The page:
Results are compelling and the reflex after an event like the international meeting is to admire the best win, best rides, best training performances and so on. But while whoever finishes in front is what it's all about, that doesn't mean there weren't other great efforts which didn't hit the maximum pay-off.
Gerald Mosse was brilliant on Red Cadeaux, and his ride was only the winning short-head margin ahead of Douglas Whyte's effort on runner-up Jaguar Mail. Whyte won't ride two more perfect major races than his offerings on Jaguar Mail and Glorious Days without getting on the glory sheet.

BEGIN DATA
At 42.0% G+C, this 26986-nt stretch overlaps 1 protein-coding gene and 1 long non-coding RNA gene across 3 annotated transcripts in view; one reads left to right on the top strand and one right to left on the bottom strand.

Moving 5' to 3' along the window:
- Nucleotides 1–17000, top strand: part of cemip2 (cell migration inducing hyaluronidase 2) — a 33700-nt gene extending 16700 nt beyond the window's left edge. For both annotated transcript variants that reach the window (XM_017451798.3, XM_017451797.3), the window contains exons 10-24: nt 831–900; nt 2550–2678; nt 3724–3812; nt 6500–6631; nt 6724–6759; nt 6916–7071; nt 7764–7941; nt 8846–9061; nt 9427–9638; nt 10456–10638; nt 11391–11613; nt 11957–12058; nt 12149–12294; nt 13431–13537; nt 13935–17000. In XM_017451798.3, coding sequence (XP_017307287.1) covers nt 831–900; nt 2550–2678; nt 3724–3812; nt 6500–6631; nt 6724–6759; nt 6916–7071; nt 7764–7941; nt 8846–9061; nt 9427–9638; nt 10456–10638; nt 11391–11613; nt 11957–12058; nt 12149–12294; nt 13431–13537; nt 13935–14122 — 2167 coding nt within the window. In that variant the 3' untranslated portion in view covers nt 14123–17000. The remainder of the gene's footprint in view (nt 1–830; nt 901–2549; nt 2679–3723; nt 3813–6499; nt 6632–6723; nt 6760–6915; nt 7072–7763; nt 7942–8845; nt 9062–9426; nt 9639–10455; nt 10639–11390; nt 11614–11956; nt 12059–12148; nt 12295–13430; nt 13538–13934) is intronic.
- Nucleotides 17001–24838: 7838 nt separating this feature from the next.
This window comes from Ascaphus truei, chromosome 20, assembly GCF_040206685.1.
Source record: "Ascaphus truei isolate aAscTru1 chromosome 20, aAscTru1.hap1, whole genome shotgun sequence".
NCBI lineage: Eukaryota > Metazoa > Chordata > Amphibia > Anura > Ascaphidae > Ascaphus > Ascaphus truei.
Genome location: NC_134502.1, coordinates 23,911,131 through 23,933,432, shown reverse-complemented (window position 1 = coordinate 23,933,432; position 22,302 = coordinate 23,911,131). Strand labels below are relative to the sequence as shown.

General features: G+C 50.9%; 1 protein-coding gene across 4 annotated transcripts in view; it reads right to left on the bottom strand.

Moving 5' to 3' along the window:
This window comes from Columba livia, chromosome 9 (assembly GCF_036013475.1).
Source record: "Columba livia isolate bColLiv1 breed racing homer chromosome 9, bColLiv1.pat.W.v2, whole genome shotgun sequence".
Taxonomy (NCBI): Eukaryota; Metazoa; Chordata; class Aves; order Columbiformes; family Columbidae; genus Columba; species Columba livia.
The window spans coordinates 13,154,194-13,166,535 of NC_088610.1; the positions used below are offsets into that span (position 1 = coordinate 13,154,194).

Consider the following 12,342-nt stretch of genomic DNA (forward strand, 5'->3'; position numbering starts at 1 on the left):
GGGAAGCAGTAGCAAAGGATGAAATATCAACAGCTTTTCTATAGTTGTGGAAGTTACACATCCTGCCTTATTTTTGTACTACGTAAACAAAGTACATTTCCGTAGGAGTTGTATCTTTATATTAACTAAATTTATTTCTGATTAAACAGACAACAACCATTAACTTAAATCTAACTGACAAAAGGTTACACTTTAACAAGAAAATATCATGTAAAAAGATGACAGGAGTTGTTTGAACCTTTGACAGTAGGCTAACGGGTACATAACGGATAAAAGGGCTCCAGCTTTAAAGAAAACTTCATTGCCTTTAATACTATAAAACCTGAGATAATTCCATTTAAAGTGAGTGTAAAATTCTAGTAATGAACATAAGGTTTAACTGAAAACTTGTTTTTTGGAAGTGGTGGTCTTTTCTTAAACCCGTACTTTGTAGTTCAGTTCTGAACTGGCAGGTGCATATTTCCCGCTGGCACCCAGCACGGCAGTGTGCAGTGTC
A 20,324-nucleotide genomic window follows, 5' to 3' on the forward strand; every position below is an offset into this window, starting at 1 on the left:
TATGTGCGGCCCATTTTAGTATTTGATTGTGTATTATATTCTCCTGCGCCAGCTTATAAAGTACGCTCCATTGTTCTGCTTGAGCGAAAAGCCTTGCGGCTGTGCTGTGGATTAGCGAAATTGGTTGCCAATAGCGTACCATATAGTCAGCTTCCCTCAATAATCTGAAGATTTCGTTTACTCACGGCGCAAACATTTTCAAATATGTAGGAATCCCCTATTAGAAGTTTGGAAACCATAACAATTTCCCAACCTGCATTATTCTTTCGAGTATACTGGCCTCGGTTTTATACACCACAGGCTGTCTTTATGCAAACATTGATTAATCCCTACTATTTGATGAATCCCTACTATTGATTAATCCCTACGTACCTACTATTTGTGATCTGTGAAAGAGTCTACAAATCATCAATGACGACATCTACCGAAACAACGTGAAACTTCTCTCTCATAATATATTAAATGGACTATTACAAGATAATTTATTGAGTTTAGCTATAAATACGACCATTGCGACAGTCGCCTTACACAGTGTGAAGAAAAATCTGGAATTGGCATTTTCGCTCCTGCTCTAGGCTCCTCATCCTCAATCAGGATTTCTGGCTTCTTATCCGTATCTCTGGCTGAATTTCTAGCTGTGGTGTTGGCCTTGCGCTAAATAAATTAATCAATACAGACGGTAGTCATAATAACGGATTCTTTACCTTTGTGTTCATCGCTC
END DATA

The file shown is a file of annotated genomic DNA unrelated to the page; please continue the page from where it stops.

Likewise, trainer Derek Cruz didn't get the thick end of the Sprint but did a terrific job to have three runners in the field of 12, including grand nine-year-old Joy And Fun, who was fourth at his first outing for six months.
And the Ambitious Dragon story was a great one, with Tony Millard, wife Beverley and all the stable staff virtually pulling an all-nighter to get him to the post and in shape to win the Mile in such facile fashion. But there was another amazing training performance, the one that doesn't attract so much attention because it wasn't successful. Lucky Forever.
Peter Ng Bik-kuen produced Lucky Forever in form to fight out the finish of the last race, even though he was just 23 days short of a two-year break from racing with serious injuries. You don't see that too often.